Thursday, 27 June 2013

Thursday, or Thereabouts - June 27, 2013

The Last Day of School
© leo tomić - 
Woo Hoo! Remember the thrill? I sure do. Oh the joy of it all: ripping the paper off text books, coverings that had been so carefully cut, folded, applied and decorated ten months earlier; triumphantly handing the naked books back to the teacher; clearing out my desk only to discover that crumpled up test stuffed way in the back corner, the one with the big red "D" on it, then tossing the offensive paper in garbage can - no way that was ever coming home; gathering up the standard issue pink workbooks (Pink? What were they thinking??), some of my art work (only some because art was never my forte), a few remaining coloured pencils (a full set of twelve never survived ten months of gruelling work), and last by no means least, my prized possession, a wooden pencil box with a lid that slid open to reveal four bright yellow HB pencils and one slender white pen with blue lettering, "Etobicoke Board of Education". All got stuffed into a bag for homecoming, with one addition - a white envelope containing The Report Card.

I recall that one year, the teacher called each one of us to her desk to receive the envelope. She whispered a comment and the room number for next year's class, "Well done April. Room eleven." It was a mixed message. I was already in Room 11, in fact I spent grades 4, 5 and 6 in Room 11 - the annual shuffling of rooms and teachers didn't get me anywhere it seemed. No matter, the last thing on my mind as I dashed out the school doors that day was next year's class. A vast expanse of uninterrupted playtime stretched out before me and September was nowhere to be seen on my radar.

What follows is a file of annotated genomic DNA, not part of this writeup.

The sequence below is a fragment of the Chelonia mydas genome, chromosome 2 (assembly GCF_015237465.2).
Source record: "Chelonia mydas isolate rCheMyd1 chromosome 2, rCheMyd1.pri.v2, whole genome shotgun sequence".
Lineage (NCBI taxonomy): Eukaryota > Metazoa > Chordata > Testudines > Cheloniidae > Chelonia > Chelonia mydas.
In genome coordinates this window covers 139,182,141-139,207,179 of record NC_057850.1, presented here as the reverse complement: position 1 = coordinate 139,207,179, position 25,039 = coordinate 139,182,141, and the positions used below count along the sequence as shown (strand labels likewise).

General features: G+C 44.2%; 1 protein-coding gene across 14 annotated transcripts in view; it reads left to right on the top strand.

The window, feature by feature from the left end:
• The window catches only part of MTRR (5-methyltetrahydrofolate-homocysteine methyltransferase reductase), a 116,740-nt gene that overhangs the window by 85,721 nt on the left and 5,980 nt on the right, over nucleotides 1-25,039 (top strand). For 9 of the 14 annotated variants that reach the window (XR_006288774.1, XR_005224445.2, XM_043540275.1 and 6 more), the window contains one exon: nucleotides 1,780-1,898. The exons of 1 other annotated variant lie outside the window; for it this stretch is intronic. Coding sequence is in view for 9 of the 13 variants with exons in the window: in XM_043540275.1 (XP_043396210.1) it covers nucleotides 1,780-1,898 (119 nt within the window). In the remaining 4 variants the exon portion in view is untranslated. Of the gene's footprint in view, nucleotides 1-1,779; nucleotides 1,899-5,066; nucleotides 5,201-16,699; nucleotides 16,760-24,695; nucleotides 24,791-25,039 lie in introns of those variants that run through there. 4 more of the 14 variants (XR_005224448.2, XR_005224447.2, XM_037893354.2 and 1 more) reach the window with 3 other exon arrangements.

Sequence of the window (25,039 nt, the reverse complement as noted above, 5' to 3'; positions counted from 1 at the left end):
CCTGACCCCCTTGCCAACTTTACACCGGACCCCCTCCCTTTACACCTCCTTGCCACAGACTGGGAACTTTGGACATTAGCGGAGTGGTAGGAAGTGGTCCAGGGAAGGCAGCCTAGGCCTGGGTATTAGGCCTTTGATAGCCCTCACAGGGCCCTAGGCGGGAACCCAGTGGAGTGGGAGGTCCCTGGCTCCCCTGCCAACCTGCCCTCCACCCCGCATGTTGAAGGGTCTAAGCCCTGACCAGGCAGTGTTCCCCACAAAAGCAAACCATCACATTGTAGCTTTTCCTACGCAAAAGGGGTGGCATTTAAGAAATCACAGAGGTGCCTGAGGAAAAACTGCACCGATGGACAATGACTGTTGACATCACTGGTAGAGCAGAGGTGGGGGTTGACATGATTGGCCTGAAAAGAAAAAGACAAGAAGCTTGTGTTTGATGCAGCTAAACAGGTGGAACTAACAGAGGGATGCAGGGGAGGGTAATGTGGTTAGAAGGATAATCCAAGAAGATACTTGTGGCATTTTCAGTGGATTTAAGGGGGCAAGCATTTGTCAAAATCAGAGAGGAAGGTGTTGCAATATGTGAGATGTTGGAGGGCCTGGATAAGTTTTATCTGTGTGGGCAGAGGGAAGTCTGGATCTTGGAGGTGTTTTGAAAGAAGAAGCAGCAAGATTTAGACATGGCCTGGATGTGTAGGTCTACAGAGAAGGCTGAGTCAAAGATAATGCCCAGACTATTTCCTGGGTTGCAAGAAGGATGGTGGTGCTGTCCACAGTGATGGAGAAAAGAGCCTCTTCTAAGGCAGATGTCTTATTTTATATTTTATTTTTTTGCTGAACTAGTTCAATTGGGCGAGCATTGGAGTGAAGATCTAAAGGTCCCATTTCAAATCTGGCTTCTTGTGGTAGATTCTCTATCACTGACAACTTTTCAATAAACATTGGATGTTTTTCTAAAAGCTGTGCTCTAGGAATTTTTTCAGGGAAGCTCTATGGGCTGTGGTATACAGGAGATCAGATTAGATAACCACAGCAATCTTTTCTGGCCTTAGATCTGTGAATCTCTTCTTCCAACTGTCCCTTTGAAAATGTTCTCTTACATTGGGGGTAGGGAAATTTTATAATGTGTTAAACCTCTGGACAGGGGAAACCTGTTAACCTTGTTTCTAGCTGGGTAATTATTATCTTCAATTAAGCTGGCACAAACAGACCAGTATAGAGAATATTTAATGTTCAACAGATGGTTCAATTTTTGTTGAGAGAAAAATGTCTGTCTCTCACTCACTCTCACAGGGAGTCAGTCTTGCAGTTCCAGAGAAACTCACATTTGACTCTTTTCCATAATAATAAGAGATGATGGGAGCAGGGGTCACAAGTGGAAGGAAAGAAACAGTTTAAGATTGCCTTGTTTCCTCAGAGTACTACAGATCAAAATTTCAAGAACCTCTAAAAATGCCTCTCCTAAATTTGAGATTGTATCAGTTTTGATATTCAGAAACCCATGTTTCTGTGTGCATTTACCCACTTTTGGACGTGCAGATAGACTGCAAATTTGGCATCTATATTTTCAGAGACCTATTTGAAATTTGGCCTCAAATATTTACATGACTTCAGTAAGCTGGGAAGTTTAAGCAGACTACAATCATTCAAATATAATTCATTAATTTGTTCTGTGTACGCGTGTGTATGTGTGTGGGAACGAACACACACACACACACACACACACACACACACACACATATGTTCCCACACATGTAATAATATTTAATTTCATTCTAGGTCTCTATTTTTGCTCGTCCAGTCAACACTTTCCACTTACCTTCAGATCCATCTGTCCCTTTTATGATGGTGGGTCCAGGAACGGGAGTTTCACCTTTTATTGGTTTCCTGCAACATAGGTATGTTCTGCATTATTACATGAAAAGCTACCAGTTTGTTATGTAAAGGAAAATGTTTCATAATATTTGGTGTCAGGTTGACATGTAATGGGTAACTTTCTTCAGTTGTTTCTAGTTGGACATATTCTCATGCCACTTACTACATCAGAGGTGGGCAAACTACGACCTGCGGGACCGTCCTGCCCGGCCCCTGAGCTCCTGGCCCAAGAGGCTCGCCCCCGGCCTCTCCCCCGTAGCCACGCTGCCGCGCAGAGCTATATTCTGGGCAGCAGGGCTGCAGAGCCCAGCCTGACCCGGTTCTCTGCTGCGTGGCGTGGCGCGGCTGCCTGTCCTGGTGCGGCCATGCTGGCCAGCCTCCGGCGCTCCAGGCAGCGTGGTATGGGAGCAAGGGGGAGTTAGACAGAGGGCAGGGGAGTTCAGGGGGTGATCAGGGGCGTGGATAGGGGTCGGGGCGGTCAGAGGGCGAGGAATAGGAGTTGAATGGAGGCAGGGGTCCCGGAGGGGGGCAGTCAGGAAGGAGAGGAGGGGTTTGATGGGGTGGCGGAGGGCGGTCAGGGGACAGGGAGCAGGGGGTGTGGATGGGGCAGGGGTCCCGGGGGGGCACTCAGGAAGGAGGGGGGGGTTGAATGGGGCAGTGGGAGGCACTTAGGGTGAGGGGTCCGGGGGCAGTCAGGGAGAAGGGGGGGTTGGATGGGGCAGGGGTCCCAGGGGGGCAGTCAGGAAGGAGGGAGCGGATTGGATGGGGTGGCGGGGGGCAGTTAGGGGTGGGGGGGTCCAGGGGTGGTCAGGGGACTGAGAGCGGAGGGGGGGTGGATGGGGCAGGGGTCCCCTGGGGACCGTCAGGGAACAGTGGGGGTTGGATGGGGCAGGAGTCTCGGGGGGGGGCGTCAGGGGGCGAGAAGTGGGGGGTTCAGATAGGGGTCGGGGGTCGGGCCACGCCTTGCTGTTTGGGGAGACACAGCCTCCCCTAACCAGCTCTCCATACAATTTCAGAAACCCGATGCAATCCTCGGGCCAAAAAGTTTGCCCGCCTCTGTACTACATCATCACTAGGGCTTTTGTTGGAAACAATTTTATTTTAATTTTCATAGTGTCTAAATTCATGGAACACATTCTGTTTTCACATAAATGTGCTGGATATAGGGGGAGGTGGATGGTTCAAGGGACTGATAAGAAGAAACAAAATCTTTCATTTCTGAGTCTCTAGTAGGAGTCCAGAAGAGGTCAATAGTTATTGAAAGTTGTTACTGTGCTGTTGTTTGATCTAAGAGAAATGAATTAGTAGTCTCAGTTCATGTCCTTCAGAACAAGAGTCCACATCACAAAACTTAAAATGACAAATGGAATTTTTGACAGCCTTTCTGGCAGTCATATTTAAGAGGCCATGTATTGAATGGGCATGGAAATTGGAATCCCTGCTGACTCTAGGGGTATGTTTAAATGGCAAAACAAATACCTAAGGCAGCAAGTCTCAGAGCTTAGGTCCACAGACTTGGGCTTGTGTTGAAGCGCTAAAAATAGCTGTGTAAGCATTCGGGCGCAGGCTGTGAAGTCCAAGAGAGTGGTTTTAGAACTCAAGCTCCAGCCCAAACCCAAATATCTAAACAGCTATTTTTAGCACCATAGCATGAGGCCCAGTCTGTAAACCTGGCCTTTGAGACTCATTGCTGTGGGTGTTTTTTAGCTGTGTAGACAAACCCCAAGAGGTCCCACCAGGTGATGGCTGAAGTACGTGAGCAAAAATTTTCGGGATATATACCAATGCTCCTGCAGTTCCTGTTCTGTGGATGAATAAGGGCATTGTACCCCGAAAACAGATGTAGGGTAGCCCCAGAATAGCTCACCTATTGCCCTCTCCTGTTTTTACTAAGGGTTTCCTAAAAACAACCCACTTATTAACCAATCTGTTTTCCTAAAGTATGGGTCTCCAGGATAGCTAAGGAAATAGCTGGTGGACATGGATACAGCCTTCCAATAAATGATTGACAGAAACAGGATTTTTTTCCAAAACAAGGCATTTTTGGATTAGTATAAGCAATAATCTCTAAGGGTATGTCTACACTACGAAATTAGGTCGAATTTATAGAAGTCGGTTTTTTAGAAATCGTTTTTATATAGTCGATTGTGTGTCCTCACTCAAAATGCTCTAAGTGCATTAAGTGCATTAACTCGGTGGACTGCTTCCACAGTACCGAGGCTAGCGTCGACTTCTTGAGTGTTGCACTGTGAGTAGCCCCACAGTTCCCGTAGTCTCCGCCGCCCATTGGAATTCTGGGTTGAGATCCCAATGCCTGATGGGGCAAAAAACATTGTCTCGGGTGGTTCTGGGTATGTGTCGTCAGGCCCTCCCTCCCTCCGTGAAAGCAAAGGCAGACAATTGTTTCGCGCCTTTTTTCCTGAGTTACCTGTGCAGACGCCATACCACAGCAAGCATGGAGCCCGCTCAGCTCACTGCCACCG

I'll tell you what else was not on my radar way back when, Canada Day, or as it was then known, Dominion Day. Seems more attention was paid to Victoria Day, the long weekend in May. "The twenty-fourth of May is firecracker day," was the schoolyard chant. But all that began to change with 1967 and the celebration of our 100th birthday as a nation. From the lighting of the Centennial Flame on Parliament Hill to Expo 67 to Bobby Gimby's "Ca-na-da", we all sang and celebrated.

Fast forward a few years, like over 40 of them, to today, and it's once again the last day of school. There is no desk for me to clear out, no text books to return, no wooden pencil case and thankfully no report card! But the strawberries are ripe for the picking and the Canada Day long weekend sits on the doorstep ready to kick off summer with a celebration of all things Canadian. It's not just a single day anymore but three days (and more in some locations) of festivities and fireworks across the country. It's a time for me to shake off the scales of cynicism and complaint and enjoy the privilege of living in this great land.

We're not perfect; we're not without problems; we've got critical issues and controversies that need tending, but not on this long weekend. This last day of school, this long weekend, I'm thrilled to be a part of the colourful mosaic that is Canada.

Be safe. Be happy. Be grateful.

(all photos unless otherwise noted: © April Hoeller)

1 comment:

  1. i just heard Red Skeleton's version of Oh Canada. on the radio, and, as always, moved me.
    It took an American, who was always very fond of our country (we gave him his 1st break, they say) really point out what Canada is all about.
    Loved the trip down memory lane. I can soo remember the hoards of kids literally bursting out of the school. Many were off to camp and many, like out family, were off to the cottage for the whole summer. Mum practically had the car revving, ready to head north. Great memories and like you said, a privilege.